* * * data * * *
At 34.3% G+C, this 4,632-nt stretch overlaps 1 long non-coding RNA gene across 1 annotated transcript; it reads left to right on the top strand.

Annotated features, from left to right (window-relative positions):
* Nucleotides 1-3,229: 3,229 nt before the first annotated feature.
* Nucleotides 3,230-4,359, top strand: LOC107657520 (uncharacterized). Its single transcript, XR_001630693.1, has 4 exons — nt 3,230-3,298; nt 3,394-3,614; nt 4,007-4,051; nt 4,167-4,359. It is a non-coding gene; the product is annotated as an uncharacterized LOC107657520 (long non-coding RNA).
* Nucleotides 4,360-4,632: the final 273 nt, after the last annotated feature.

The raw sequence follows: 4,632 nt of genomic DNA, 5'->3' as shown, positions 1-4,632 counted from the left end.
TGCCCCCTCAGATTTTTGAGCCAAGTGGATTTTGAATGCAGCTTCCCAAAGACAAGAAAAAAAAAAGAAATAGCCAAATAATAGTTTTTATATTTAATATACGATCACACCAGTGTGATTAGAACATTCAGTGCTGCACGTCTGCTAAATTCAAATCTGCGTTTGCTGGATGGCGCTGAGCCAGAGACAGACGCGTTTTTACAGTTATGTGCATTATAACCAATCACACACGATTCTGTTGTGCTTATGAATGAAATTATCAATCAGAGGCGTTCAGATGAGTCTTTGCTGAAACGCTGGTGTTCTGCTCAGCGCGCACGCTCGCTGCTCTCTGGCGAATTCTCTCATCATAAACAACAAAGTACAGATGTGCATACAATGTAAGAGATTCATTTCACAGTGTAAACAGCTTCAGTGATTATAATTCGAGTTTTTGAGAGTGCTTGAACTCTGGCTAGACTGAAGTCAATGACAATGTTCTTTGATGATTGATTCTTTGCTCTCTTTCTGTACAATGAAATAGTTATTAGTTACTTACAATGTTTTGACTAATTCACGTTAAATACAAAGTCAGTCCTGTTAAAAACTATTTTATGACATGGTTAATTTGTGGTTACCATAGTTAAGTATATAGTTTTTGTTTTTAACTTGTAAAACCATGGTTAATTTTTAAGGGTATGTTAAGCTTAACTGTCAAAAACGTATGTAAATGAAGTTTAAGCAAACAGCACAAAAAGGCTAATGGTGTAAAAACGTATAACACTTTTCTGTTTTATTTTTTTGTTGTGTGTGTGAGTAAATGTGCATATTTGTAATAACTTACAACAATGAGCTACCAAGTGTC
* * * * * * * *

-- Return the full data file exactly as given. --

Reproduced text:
At 34.3% G+C, this 4,632-nt stretch overlaps 1 long non-coding RNA gene across 1 annotated transcript; it reads left to right on the top strand.

Annotated features, from left to right (window-relative positions):
* Nucleotides 1-3,229: 3,229 nt before the first annotated feature.
* Nucleotides 3,230-4,359, top strand: LOC107657520 (uncharacterized). Its single transcript, XR_001630693.1, has 4 exons — nt 3,230-3,298; nt 3,394-3,614; nt 4,007-4,051; nt 4,167-4,359. It is a non-coding gene; the product is annotated as an uncharacterized LOC107657520 (long non-coding RNA).
* Nucleotides 4,360-4,632: the final 273 nt, after the last annotated feature.

The raw sequence follows: 4,632 nt of genomic DNA, 5'->3' as shown, positions 1-4,632 counted from the left end.
TGCCCCCTCAGATTTTTGAGCCAAGTGGATTTTGAATGCAGCTTCCCAAAGACAAGAAAAAAAAAAGAAATAGCCAAATAATAGTTTTTATATTTAATATACGATCACACCAGTGTGATTAGAACATTCAGTGCTGCACGTCTGCTAAATTCAAATCTGCGTTTGCTGGATGGCGCTGAGCCAGAGACAGACGCGTTTTTACAGTTATGTGCATTATAACCAATCACACACGATTCTGTTGTGCTTATGAATGAAATTATCAATCAGAGGCGTTCAGATGAGTCTTTGCTGAAACGCTGGTGTTCTGCTCAGCGCGCACGCTCGCTGCTCTCTGGCGAATTCTCTCATCATAAACAACAAAGTACAGATGTGCATACAATGTAAGAGATTCATTTCACAGTGTAAACAGCTTCAGTGATTATAATTCGAGTTTTTGAGAGTGCTTGAACTCTGGCTAGACTGAAGTCAATGACAATGTTCTTTGATGATTGATTCTTTGCTCTCTTTCTGTACAATGAAATAGTTATTAGTTACTTACAATGTTTTGACTAATTCACGTTAAATACAAAGTCAGTCCTGTTAAAAACTATTTTATGACATGGTTAATTTGTGGTTACCATAGTTAAGTATATAGTTTTTGTTTTTAACTTGTAAAACCATGGTTAATTTTTAAGGGTATGTTAAGCTTAACTGTCAAAAACGTATGTAAATGAAGTTTAAGCAAACAGCACAAAAAGGCTAATGGTGTAAAAACGTATAACACTTTTCTGTTTTATTTTTTTGTTGTGTGTGTGAGTAAATGTGCATATTTGTAATAACTTACAACAATGAGCTACCAAGTGTC